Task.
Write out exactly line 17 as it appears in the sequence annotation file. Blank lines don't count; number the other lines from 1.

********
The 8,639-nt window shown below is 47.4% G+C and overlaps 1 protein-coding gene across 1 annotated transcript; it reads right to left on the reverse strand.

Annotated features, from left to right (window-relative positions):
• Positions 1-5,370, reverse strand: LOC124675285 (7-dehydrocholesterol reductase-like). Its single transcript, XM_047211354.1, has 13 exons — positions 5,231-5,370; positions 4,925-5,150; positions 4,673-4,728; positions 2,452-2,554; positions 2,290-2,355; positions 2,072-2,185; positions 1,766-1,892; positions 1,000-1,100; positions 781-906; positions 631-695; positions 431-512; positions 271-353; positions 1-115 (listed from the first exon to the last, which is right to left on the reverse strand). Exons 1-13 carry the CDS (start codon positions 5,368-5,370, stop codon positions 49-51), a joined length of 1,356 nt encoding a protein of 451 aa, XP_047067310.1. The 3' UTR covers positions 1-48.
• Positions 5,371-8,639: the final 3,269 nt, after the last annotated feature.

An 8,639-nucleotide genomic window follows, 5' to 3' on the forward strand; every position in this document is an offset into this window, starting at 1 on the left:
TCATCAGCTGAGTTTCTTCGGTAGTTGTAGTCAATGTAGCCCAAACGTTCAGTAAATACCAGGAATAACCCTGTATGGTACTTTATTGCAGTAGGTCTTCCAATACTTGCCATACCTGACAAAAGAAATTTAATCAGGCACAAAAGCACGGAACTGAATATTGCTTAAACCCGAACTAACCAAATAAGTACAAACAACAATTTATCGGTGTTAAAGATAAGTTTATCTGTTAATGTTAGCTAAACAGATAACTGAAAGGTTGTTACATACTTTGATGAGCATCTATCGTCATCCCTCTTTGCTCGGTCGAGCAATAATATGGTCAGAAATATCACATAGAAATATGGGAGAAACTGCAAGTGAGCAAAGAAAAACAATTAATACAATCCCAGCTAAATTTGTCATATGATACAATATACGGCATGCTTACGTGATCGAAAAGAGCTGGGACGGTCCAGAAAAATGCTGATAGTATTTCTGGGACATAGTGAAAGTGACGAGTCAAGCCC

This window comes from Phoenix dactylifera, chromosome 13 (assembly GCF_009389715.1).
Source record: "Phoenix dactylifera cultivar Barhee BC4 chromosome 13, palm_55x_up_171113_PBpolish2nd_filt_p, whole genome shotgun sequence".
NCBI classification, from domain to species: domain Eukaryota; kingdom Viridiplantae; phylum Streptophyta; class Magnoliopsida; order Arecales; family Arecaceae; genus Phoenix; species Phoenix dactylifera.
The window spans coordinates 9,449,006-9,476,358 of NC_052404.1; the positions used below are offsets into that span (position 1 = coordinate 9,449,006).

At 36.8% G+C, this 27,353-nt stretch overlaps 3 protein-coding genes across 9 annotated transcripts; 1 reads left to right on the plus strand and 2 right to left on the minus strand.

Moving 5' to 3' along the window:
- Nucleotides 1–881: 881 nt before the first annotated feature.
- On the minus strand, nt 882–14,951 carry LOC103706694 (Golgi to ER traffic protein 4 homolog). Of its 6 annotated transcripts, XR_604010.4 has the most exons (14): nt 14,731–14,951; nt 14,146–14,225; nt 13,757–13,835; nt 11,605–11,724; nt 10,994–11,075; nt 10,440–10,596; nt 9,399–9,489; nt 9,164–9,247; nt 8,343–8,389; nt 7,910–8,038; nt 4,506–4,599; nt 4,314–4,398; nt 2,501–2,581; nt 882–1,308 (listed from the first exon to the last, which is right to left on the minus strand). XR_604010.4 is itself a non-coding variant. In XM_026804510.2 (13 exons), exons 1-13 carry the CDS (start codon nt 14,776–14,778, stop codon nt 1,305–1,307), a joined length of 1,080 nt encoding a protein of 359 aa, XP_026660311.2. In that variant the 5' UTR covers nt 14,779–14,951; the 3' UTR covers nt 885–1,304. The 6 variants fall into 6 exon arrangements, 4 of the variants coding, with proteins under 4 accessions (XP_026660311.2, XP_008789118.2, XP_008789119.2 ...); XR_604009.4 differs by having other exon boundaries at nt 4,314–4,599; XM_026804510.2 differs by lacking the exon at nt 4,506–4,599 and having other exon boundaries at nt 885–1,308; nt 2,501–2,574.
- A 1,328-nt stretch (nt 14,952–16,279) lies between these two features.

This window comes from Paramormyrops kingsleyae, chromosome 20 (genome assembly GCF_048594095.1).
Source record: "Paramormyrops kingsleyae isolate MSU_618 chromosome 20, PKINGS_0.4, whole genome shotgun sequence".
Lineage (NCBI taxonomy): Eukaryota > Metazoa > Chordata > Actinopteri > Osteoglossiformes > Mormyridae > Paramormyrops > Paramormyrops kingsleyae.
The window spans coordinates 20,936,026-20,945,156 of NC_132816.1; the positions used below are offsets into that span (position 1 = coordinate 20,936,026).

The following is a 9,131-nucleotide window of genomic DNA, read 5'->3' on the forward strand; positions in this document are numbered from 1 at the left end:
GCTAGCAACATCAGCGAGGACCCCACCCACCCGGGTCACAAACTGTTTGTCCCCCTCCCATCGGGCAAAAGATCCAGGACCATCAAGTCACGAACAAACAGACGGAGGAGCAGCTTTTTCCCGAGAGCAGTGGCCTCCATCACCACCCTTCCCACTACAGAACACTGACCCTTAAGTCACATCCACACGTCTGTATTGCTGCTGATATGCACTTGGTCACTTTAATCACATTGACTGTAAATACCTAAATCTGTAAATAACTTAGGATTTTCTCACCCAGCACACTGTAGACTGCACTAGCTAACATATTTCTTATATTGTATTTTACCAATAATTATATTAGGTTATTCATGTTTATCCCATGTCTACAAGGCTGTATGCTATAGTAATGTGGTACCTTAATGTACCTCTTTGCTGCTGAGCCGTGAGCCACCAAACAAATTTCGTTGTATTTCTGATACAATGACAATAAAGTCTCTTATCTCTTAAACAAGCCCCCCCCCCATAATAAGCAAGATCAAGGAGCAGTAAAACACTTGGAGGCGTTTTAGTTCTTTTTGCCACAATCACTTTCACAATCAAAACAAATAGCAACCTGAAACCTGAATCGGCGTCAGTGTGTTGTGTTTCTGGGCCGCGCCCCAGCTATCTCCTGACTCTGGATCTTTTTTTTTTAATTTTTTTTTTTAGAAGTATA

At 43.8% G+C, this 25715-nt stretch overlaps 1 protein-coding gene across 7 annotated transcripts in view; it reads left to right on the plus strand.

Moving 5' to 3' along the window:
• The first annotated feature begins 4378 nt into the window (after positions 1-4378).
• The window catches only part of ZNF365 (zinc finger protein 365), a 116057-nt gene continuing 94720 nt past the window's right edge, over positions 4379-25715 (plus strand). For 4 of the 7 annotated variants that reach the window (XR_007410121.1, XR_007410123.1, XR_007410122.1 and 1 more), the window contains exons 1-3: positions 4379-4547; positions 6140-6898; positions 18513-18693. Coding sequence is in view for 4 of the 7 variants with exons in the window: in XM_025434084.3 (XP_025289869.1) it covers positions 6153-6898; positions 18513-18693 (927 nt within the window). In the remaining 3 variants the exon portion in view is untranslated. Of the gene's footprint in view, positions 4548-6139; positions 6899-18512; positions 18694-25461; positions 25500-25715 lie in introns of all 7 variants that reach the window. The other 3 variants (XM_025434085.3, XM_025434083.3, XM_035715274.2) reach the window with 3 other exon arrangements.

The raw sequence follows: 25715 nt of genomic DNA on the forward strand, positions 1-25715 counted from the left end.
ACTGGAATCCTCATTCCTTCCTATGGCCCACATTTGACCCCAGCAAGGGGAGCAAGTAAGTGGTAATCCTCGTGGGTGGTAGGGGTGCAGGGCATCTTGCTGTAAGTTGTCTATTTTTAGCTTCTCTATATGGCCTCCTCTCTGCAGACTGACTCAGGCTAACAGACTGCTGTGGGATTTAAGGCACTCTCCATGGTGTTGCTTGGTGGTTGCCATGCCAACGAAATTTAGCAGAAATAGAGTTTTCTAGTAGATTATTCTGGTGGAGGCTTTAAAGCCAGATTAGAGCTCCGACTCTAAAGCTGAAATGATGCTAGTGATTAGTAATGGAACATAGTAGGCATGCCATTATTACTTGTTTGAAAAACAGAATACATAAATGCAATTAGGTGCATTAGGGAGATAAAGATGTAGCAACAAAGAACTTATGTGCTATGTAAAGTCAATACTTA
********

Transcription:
Source record: "Paramormyrops kingsleyae isolate MSU_618 chromosome 20, PKINGS_0.4, whole genome shotgun sequence".